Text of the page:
OLYMPIA - South Sound builders are cautiously optimistic that a slowly improving economy will mean more business this year, although tighter lending standards, a glut of undeveloped lots and lower-than-expected appraisals pose challenges.
That was the sentiment shared Tuesday night by a panel of five residential and commercial builders at an Olympia Master Builders general membership meeting. About 75 people attended the two-hour meeting at the Indian Summer Golf & Country Club in Olympia.
Olympia Master Builders is a trade association that represents builders and remodelers throughout the region.
On the panel Tuesday night were Rob Rice of Gemini Corporation, Stuart Drebick of Adroit Contractors, Scott Bergford of Scott Homes, James Peterson of Lanza Premier Homes, and 2010 Olympia Master Builders president Ron Deering of Deering & Nelson.
Digital Access for only $0.99
For the most comprehensive local coverage, subscribe today.
The builders said 2009 was good but not great, and Deering said he had to adapt to the changing market by building more homes that cost less than $300,000.
It also was a year in which the issuance of single-family residential and multifamily building permits statewide fell nearly 50 percent from 2008. Total permits issued fell 46.5 percent to 12,381 through November 2009 from 23,162 in 2008, Building Industry Association of Washington spokeswoman Erin Shannon said Tuesday.
In Lacey, known for its home-building growth in recent years, the number of single-family residential building permits issued fell 12 percent to 298 in 2009 from 338 in 2008, according to Lacey Community Development data. Although the year-over-year decline was 12 percent, the 298 single-family permits issued last year were well off the pace of the 1,200 issued in 2006. Seventy-five percent fewer single-family building permits were issued in 2009 compared with 2006, the Lacey data show.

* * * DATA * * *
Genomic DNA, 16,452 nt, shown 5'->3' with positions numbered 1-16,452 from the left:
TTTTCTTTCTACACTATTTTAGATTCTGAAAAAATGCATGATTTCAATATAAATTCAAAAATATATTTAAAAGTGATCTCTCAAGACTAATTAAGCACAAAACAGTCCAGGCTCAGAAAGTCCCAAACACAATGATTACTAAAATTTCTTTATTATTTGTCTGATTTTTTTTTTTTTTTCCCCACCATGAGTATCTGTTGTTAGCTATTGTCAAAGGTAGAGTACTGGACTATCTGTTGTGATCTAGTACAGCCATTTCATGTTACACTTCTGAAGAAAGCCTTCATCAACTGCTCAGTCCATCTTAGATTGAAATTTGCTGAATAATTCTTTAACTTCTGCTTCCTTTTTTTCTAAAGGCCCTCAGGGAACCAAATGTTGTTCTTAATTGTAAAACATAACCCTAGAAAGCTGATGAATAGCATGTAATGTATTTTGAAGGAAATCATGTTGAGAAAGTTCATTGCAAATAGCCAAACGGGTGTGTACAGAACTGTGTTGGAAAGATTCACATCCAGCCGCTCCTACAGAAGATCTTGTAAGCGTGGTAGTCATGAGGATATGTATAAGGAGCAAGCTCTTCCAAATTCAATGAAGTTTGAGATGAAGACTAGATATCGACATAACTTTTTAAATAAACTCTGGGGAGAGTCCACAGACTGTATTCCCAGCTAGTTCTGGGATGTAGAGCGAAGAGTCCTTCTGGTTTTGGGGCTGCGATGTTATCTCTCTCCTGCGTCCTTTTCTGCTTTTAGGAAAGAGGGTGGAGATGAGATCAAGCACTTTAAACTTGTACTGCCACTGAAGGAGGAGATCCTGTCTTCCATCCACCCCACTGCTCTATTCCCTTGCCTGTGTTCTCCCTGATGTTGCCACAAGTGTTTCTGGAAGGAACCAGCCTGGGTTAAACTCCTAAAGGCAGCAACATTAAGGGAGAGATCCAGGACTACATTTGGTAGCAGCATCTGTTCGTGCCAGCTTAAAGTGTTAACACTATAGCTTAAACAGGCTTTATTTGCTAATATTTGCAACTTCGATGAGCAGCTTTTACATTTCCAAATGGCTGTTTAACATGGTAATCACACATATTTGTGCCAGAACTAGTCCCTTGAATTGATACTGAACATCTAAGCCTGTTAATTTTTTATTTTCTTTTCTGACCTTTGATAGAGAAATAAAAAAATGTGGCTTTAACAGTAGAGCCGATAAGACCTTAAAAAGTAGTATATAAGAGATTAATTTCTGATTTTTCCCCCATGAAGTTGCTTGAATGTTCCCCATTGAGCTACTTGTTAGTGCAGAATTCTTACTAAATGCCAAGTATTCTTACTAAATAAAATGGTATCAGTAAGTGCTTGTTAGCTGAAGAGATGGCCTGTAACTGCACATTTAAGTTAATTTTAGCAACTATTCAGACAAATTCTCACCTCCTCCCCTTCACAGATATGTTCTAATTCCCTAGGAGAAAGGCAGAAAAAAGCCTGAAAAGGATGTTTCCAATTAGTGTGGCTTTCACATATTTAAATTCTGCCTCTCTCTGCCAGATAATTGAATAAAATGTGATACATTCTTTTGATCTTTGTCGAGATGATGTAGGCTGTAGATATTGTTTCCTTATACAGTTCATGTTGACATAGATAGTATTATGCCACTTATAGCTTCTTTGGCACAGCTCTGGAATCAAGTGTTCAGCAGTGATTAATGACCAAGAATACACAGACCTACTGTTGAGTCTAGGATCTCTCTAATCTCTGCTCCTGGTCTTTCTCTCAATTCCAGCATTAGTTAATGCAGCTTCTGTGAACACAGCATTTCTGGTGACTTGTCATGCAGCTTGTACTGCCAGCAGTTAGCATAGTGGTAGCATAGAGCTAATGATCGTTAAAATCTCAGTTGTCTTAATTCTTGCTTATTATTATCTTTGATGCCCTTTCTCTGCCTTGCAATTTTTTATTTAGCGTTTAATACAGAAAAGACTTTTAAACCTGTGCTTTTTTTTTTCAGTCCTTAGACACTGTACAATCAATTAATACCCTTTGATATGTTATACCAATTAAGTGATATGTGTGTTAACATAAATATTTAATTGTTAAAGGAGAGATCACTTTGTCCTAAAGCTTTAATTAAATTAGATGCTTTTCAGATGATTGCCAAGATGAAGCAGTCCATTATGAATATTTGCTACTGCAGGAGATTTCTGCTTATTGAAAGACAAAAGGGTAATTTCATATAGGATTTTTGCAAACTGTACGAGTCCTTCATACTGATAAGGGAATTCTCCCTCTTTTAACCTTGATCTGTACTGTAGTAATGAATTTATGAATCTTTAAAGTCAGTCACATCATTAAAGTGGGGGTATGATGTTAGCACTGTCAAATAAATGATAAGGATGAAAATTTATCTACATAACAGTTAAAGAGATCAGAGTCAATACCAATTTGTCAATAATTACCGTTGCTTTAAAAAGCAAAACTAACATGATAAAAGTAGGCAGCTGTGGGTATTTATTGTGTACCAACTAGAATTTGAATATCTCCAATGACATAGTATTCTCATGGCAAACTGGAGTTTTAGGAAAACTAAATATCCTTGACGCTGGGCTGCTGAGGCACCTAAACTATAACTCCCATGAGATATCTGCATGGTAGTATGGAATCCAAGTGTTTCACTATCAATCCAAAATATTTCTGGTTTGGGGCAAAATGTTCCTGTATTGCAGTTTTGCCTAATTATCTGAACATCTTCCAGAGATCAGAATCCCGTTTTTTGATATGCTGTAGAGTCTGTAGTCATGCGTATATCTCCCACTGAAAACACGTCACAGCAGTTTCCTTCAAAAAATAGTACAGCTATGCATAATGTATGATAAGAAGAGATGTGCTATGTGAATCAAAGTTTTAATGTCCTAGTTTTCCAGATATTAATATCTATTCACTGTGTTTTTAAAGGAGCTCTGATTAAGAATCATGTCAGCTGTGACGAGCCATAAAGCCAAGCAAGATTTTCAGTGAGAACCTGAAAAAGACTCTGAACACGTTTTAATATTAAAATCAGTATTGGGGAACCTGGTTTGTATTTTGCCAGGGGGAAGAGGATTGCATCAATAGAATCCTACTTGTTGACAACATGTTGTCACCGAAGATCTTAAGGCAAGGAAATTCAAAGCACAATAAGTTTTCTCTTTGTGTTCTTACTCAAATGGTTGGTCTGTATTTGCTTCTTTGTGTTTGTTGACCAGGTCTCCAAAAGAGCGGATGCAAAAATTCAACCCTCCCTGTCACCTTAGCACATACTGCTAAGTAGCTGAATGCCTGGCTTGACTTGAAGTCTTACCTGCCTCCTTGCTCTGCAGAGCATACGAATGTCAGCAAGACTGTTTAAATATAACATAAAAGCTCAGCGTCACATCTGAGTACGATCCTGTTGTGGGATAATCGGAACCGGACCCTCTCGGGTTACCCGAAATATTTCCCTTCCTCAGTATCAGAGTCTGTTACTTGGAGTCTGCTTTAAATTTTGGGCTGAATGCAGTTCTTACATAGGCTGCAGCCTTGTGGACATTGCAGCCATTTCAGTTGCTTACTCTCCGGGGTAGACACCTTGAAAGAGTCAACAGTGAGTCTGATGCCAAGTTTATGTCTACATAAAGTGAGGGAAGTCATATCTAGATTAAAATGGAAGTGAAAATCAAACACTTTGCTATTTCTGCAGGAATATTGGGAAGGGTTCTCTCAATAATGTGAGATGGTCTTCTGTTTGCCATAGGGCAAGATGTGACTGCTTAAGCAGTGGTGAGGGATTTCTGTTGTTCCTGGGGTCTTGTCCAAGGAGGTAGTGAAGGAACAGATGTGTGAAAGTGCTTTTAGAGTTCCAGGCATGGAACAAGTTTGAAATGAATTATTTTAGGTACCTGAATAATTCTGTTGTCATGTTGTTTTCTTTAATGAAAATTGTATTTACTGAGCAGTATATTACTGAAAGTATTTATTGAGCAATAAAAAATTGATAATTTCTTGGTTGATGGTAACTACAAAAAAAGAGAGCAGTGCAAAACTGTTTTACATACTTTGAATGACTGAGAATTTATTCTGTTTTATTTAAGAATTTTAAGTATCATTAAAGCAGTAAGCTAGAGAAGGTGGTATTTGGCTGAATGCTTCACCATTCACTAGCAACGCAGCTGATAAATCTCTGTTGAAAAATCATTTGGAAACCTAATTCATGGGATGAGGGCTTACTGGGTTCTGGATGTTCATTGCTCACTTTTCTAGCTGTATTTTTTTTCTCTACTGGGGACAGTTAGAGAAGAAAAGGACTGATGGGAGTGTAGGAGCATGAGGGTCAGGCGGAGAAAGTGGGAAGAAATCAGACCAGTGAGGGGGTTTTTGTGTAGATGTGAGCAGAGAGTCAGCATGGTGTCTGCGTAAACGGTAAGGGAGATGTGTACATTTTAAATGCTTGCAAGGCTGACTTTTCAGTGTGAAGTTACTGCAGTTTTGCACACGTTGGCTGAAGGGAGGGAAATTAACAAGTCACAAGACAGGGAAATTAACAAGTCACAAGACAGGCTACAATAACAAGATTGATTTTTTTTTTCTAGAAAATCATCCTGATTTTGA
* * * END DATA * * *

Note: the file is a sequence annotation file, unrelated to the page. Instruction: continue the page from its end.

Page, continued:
Although the builders hope business improves this year, expectations for 2010 varied among panel members.
Rice, a home builder, said lending will continue to be tight, and although the supply of homes for sale is falling, South Sound still has too many undeveloped lots that are putting downward pressure on values.
“Until we move through the glut of lots, it’s going to be tough out there,” he said.
Drebick, a commercial builder, said his outlook for the commercial market was poor. Last year was fine until the fourth quarter, he said.
“It’s really a strange time,” Drebick said. “Lack of customers is my biggest problem.”
He added that because the county’s economy is so closely tied to state government, it might not be until 2015 or 2016 that things start to improve for him, because by then state government will start growing again.
“If we’re all here in 2012, we’ve won,” Rice said.
Bucking the recent trend in housing has been Bergford’s Scott Homes. He told the audience that his niche of building “green” homes has made the past two years the best he has ever had. The new year also is off to a good start, he said. Still, Bergford took issue with lower-than-expected property appraisals, including one in which a recently completed $1 million home was appraised for about $600,000.
Peterson, too, said financing likely will be a challenge this year, but he also thinks the South Sound will see a slow uptick in building activity.
“It’s not going to get a lot worse,” Rice added about the market for building homes, “but it’s not going to get markedly better, either.”
Rolf Boone: 360-754-5403